Thursday, January 31, 2013

Creating Likeable Characters

Compelling, likeable characters immerse me in a story. Even the most exciting plot won't keep me turning the pages if the main characters don't make me feel invested in their plights.  I tend to be drawn to characters I can relate to on a deep level. They are often flawed, are experiencing struggles, obstacles and personal growth, and have an unusual outlook on life or a sense of humor.

Lead characters displaying some kind of flaws endear themselves to me the most. I recently read Book One of Shadewright (science fiction) by Dean McMillin. The juvenile character, Phantist, is an outcast orphan, insecure about his newly acquired shadow shaping talents.  His plight took me back to elementary school, when I was often bullied and teased, and I felt eager to read on to learn whether Phantist found his journey to more secure ground the way I eventually did.

In Ellen Cross's Holly's Healing (holiday menage), Holly Reece is disfigured and partially disabled after a car collision with a drunk driver. Her vulnerability, after losing what seemed like the perfect life, is what caught my interest and made me want to see how she would overcome the suffering that stood in the way of her personal growth. Not only does Holly have a flaw, but she's also in the midst of a struggle - another important grabber for me in a story.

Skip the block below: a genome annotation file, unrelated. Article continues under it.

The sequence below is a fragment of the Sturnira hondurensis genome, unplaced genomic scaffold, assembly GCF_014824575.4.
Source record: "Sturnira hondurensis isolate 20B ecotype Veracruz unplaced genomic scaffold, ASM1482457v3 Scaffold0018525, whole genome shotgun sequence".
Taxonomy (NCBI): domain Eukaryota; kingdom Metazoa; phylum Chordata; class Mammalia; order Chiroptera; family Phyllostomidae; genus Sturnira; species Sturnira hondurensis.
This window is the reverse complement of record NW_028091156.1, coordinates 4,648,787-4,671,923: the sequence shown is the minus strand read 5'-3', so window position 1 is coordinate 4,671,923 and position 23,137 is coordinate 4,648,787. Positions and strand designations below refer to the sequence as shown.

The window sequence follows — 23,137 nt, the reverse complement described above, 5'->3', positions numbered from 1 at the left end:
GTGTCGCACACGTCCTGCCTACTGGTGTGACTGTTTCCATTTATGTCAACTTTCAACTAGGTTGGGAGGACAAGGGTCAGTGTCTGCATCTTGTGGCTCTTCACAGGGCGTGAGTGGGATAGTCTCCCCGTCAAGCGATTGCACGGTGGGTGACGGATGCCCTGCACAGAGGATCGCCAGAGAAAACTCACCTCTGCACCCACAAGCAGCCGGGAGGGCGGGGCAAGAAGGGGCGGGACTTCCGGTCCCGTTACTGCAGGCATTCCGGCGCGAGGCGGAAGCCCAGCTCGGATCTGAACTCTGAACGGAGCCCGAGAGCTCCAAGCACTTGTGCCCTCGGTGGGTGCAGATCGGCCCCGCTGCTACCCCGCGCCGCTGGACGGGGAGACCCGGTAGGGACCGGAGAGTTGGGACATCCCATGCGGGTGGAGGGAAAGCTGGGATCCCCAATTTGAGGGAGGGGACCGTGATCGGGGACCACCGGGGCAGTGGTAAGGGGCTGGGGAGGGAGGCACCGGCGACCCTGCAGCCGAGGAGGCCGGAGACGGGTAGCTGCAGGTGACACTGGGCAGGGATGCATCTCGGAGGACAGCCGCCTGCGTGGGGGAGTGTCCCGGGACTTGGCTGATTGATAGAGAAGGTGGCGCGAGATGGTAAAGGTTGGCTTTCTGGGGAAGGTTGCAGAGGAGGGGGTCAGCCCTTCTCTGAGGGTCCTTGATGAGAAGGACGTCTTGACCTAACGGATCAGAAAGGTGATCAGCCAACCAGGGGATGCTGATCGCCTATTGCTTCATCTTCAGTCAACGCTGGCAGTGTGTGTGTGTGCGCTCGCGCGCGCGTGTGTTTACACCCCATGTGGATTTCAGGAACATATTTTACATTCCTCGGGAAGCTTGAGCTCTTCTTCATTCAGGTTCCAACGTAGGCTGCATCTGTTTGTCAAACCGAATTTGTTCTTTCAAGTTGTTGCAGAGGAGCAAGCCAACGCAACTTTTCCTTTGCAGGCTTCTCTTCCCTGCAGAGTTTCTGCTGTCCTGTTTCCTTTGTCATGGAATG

As a former expat, I found Nadine Hays' Happier Than a Billionaire (memoir) a hilarious read. Having lived in Peru for two years, I repeatedly laughed out loud and said to myself "that sounds familiar" as Nadine and her husband adjusted to their new life in Costa Rica. I still remember how the electricity went off without fail whenever I tried to broil a steak, how the shower would diminish to a trickle whenever I rinsed the shampoo from my hair (if someone used water on the first floor, there would be no water pressure upstairs), and how most mornings I woke up to vendors yelling "carrots, potatoes, onions" as they rolled their wheelbarrows full of produce down the street. But what really drew me to the narrator in Billionaire was her struggle - surviving in a new and different country - as well as the sense of humor she maintained no matter how dire the circumstance.